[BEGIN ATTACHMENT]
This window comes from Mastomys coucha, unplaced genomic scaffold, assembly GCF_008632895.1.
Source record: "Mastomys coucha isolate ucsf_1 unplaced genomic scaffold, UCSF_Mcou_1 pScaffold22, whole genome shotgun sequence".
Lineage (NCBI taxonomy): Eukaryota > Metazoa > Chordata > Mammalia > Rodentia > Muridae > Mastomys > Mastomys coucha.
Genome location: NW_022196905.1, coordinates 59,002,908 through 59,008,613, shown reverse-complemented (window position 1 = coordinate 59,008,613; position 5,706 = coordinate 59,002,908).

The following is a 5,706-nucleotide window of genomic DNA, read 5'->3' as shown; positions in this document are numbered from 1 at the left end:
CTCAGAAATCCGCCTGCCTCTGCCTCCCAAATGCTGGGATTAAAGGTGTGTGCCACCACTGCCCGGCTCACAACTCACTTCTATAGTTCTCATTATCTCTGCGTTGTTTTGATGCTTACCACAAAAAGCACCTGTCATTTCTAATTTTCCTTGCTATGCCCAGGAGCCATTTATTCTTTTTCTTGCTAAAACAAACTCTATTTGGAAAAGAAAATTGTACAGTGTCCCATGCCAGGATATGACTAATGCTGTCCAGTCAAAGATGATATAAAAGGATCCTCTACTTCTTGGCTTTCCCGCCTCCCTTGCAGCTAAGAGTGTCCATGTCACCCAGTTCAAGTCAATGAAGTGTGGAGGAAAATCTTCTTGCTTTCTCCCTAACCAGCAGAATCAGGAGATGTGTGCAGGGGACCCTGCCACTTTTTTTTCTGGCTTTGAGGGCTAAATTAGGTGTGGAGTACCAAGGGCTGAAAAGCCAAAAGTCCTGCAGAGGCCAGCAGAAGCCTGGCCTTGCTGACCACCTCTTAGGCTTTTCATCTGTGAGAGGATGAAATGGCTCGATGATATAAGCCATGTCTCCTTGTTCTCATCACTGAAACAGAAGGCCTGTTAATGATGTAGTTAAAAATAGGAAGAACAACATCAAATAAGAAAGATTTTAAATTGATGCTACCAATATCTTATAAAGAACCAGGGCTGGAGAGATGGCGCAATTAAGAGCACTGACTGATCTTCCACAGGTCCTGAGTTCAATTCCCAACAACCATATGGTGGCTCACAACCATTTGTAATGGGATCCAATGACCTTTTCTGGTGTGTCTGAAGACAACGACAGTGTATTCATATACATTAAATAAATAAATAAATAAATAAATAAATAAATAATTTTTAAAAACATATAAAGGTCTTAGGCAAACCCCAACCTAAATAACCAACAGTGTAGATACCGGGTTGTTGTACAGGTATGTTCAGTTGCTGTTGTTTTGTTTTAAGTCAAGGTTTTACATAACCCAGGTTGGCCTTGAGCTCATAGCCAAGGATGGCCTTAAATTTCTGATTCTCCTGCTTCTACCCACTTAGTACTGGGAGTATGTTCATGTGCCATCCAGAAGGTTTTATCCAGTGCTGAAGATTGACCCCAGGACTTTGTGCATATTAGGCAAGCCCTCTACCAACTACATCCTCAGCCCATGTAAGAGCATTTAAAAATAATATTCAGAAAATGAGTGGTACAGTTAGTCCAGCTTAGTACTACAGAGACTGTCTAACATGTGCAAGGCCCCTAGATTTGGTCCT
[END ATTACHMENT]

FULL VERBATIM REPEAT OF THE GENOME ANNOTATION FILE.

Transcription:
This window comes from Mastomys coucha, unplaced genomic scaffold, assembly GCF_008632895.1.
Source record: "Mastomys coucha isolate ucsf_1 unplaced genomic scaffold, UCSF_Mcou_1 pScaffold22, whole genome shotgun sequence".
Lineage (NCBI taxonomy): Eukaryota > Metazoa > Chordata > Mammalia > Rodentia > Muridae > Mastomys > Mastomys coucha.
Genome location: NW_022196905.1, coordinates 59,002,908 through 59,008,613, shown reverse-complemented (window position 1 = coordinate 59,008,613; position 5,706 = coordinate 59,002,908).

The following is a 5,706-nucleotide window of genomic DNA, read 5'->3' as shown; positions in this document are numbered from 1 at the left end:
CTCAGAAATCCGCCTGCCTCTGCCTCCCAAATGCTGGGATTAAAGGTGTGTGCCACCACTGCCCGGCTCACAACTCACTTCTATAGTTCTCATTATCTCTGCGTTGTTTTGATGCTTACCACAAAAAGCACCTGTCATTTCTAATTTTCCTTGCTATGCCCAGGAGCCATTTATTCTTTTTCTTGCTAAAACAAACTCTATTTGGAAAAGAAAATTGTACAGTGTCCCATGCCAGGATATGACTAATGCTGTCCAGTCAAAGATGATATAAAAGGATCCTCTACTTCTTGGCTTTCCCGCCTCCCTTGCAGCTAAGAGTGTCCATGTCACCCAGTTCAAGTCAATGAAGTGTGGAGGAAAATCTTCTTGCTTTCTCCCTAACCAGCAGAATCAGGAGATGTGTGCAGGGGACCCTGCCACTTTTTTTTCTGGCTTTGAGGGCTAAATTAGGTGTGGAGTACCAAGGGCTGAAAAGCCAAAAGTCCTGCAGAGGCCAGCAGAAGCCTGGCCTTGCTGACCACCTCTTAGGCTTTTCATCTGTGAGAGGATGAAATGGCTCGATGATATAAGCCATGTCTCCTTGTTCTCATCACTGAAACAGAAGGCCTGTTAATGATGTAGTTAAAAATAGGAAGAACAACATCAAATAAGAAAGATTTTAAATTGATGCTACCAATATCTTATAAAGAACCAGGGCTGGAGAGATGGCGCAATTAAGAGCACTGACTGATCTTCCACAGGTCCTGAGTTCAATTCCCAACAACCATATGGTGGCTCACAACCATTTGTAATGGGATCCAATGACCTTTTCTGGTGTGTCTGAAGACAACGACAGTGTATTCATATACATTAAATAAATAAATAAATAAATAAATAAATAAATAATTTTTAAAAACATATAAAGGTCTTAGGCAAACCCCAACCTAAATAACCAACAGTGTAGATACCGGGTTGTTGTACAGGTATGTTCAGTTGCTGTTGTTTTGTTTTAAGTCAAGGTTTTACATAACCCAGGTTGGCCTTGAGCTCATAGCCAAGGATGGCCTTAAATTTCTGATTCTCCTGCTTCTACCCACTTAGTACTGGGAGTATGTTCATGTGCCATCCAGAAGGTTTTATCCAGTGCTGAAGATTGACCCCAGGACTTTGTGCATATTAGGCAAGCCCTCTACCAACTACATCCTCAGCCCATGTAAGAGCATTTAAAAATAATATTCAGAAAATGAGTGGTACAGTTAGTCCAGCTTAGTACTACAGAGACTGTCTAACATGTGCAAGGCCCCTAGATTTGGTCCT